Dayton Wilson, 24, poses for a picture in Kamloops. (THE CANADIAN PRESS/Jeff Bassett)

How many drug users who OD’d have brain damage?

Doctors say Canada needs data

Dayton Wilson’s drug-taking routine ended when he overdosed on heroin laced with fentanyl, but being able to walk and talk normally are also part of his past as he struggles with brain damage from a drug linked to thousands of deaths.

Wilson, 24, used illicit drugs for the last time in August 2016 on Vancouver’s Downtown Eastside, according to his mother, but he doesn’t remember anything about the day he was taken to hospital.

READ MORE: Opioid crisis may be shortening British Columbians’ life expectancy, report says

It was the first of two facilities where he would spend three months learning to take a few steps and utter some words.

The latest figures available from the Public Health Agency of Canada say more than 9,000 people fatally overdosed across the country between January 2016 and June 2018. British Columbia’s coroners service recorded nearly a third of those deaths.

But there are no comprehensive statistics for people who have survived the brain-damaging effects of opioids. Doctors say that information is imperative to understand the magnitude of the “forgotten” victims of the opioid crisis and to provide them with care and resources so they can become as functional as possible.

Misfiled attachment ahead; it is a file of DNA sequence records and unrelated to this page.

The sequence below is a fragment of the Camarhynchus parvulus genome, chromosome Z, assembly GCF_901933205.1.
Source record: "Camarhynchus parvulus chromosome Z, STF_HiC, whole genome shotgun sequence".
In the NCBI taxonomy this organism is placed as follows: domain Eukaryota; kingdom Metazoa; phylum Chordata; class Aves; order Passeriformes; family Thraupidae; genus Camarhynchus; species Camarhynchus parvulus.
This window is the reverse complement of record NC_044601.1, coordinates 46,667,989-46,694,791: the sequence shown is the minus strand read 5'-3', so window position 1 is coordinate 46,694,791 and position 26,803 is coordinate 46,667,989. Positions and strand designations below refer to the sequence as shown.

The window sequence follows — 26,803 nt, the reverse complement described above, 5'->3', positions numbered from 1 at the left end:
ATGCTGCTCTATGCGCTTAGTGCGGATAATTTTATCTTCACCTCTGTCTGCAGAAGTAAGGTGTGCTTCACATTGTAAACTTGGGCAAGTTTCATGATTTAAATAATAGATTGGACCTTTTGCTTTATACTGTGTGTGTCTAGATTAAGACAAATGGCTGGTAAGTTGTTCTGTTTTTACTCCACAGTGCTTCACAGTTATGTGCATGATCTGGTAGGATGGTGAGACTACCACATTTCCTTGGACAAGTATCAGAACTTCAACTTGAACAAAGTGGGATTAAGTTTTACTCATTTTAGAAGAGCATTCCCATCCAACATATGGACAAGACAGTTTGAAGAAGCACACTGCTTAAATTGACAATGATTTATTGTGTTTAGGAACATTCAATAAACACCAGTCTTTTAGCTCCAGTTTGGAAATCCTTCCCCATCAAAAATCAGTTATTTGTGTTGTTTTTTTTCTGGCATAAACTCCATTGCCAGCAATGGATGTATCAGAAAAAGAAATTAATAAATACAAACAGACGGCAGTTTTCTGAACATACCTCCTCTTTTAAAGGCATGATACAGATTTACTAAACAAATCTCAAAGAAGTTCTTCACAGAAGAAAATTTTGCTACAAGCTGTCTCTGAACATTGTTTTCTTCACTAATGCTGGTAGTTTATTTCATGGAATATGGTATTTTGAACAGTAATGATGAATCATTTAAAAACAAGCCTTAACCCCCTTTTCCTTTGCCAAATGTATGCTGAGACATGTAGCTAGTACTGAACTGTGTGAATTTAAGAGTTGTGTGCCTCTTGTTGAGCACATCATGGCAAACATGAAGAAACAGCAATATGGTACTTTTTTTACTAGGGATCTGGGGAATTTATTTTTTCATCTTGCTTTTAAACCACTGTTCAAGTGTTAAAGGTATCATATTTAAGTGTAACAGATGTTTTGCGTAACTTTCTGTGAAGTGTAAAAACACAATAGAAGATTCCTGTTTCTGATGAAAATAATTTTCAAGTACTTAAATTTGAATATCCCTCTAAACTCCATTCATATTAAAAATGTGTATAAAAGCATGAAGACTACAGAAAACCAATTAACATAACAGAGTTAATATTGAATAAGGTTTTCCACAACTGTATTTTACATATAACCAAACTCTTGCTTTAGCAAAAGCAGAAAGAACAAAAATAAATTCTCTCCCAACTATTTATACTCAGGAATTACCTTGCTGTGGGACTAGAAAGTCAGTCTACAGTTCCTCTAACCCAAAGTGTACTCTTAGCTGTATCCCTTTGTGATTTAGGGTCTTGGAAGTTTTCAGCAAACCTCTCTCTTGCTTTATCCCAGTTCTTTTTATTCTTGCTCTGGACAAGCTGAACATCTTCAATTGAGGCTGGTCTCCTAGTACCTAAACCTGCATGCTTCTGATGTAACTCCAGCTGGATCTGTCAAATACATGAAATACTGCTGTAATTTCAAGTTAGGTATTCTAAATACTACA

More than two years after speech, physical and occupational therapy, Wilson speaks haltingly and is difficult to understand. He paused before responding to a question about what he might recall after he was transported to St. Paul’s Hospital in an ambulance.

“I don’t remember this, but I wasn’t breathing for about five minutes,” he said of the length of time his brain is believed to have been deprived of oxygen.

While talking can be frustrating, what he laments most is not being able to rap, one of his passions.

“Balance is kind of hard for me now,” he said, adding he sometimes falls backwards and has hit his head.

Wilson said he started experimenting with drugs at age 15 before becoming addicted to heroin two years later. The brain damage he experienced at age 21 has helped him understand the power and life-changing effects of his addiction.

“I really like the person it’s made me,” he said of his ordeal. “I just don’t like what it’s done to me.”

His mother, Valerie Wilson, said she and her ex-husband had refused to let their son live with them as he continued overdosing at their homes even after treatment as they worried about the effects of his addiction on their other children.

Wilson said there’s little awareness about the consequences of brain injury on those who have survived the opioid crisis.

“One thing I hear a lot is, ‘At least you still have him.’ A lot of the times, I’m like, ‘Well, actually, no, I don’t. I have a version of him.’”

Wilson’s family has tried to find community programs and support groups for him but the only services available are for people dealing with unrelated issues, including stroke affecting older adults, his mother said.

Dr. Adam Peets, a physician in the intensive care unit at St. Paul’s Hospital, where Wilson was initially treated, said brain cells can be affected in as little as 30 seconds after someone overdoses and the level of damage can vary from mild to severe.